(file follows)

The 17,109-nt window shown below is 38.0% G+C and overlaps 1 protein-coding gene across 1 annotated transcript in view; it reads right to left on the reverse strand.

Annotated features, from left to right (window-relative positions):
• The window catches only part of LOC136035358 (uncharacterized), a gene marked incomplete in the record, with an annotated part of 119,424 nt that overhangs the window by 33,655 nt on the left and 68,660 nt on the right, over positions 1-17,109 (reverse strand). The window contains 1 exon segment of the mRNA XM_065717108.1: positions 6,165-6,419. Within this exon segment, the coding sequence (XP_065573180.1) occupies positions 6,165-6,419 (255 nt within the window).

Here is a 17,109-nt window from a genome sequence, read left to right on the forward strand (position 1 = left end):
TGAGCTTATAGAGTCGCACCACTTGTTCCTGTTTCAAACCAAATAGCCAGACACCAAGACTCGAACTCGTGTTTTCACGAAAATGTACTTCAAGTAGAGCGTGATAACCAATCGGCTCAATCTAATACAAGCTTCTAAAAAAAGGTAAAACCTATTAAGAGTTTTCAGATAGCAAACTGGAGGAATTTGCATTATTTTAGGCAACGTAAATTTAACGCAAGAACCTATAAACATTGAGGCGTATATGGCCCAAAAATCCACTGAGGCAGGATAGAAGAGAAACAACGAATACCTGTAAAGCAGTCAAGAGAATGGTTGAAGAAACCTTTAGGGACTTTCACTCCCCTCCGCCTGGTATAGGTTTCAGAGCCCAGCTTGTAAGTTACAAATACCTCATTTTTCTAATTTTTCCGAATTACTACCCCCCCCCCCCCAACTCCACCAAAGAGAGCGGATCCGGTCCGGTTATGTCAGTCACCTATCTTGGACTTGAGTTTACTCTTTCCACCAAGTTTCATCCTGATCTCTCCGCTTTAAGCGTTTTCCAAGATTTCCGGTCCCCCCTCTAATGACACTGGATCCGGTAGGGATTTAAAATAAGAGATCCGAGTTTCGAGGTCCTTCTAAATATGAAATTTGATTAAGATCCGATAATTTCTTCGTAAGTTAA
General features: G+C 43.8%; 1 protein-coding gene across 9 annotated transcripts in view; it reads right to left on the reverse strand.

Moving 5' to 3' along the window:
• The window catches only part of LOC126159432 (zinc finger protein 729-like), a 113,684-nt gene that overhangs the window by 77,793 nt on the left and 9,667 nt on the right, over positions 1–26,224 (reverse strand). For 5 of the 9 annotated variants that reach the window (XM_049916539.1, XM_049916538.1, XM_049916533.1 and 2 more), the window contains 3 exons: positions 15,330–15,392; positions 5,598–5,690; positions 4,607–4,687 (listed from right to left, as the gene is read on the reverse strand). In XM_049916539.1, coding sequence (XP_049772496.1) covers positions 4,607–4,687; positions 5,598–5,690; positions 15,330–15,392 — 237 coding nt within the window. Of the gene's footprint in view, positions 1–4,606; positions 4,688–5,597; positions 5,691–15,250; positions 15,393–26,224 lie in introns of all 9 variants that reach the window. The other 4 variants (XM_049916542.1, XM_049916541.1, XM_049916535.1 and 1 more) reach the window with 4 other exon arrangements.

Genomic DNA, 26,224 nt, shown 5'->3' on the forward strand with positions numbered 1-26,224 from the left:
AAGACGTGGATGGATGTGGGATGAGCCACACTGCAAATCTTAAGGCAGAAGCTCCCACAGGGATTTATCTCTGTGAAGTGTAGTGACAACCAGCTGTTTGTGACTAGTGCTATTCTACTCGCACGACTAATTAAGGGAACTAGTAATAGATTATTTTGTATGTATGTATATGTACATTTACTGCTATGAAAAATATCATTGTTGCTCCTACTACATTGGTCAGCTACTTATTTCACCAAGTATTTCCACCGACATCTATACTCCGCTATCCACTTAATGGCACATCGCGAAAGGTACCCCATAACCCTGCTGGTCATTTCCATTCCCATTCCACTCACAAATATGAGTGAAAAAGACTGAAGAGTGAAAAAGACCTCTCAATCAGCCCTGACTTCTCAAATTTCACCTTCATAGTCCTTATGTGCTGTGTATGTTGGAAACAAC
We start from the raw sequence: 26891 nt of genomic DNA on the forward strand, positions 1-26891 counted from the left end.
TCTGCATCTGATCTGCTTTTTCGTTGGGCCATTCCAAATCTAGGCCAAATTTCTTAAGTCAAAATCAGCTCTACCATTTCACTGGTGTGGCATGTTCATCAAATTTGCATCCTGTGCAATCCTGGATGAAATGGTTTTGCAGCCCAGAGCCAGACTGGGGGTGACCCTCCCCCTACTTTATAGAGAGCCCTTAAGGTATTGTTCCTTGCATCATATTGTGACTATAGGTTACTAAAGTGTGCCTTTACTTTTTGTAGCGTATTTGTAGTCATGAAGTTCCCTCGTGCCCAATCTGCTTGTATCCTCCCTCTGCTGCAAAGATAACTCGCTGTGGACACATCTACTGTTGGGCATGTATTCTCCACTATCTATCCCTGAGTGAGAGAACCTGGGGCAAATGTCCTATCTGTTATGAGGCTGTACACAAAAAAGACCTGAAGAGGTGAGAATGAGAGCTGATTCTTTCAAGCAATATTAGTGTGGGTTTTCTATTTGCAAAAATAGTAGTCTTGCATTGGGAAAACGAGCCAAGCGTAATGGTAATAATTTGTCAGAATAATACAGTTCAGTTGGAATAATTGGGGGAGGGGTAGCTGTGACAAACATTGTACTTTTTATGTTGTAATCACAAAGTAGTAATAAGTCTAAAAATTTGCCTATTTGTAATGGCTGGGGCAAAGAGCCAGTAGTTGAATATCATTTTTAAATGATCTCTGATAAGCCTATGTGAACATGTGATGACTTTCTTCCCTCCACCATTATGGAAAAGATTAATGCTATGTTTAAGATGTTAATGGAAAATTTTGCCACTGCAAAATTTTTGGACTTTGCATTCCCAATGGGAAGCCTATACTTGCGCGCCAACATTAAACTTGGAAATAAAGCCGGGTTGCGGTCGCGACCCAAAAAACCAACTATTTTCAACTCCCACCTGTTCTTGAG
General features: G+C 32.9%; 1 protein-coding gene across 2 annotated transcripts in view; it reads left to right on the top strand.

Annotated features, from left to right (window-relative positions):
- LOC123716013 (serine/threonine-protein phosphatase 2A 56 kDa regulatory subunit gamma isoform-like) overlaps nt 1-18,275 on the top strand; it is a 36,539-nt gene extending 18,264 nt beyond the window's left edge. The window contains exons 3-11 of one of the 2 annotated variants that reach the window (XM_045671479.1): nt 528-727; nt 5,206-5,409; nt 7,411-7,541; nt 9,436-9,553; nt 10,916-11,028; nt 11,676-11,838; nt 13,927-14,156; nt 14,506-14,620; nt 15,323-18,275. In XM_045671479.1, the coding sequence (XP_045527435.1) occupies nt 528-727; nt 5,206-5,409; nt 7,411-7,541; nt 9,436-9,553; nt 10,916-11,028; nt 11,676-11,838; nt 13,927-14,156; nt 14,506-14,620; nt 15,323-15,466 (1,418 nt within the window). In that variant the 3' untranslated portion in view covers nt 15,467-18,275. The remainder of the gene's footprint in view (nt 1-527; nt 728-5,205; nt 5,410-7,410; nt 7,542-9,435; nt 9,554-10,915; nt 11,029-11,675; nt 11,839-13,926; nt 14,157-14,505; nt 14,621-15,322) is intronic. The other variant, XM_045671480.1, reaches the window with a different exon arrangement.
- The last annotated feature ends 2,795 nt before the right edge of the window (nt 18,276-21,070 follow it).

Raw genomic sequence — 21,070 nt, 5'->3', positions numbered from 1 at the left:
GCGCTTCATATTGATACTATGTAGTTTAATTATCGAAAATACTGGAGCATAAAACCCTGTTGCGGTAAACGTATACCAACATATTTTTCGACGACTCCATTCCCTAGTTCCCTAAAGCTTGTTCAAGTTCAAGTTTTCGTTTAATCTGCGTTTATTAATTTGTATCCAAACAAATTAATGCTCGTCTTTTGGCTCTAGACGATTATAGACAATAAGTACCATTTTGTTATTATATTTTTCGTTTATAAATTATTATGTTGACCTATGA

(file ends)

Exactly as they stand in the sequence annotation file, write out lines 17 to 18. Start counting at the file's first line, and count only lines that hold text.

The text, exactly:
Raw genomic sequence — 21,070 nt, 5'->3', positions numbered from 1 at the left:
GCGCTTCATATTGATACTATGTAGTTTAATTATCGAAAATACTGGAGCATAAAACCCTGTTGCGGTAAACGTATACCAACATATTTTTCGACGACTCCATTCCCTAGTTCCCTAAAGCTTGTTCAAGTTCAAGTTTTCGTTTAATCTGCGTTTATTAATTTGTATCCAAACAAATTAATGCTCGTCTTTTGGCTCTAGACGATTATAGACAATAAGTACCATTTTGTTATTATATTTTTCGTTTATAAATTATTATGTTGACCTATGA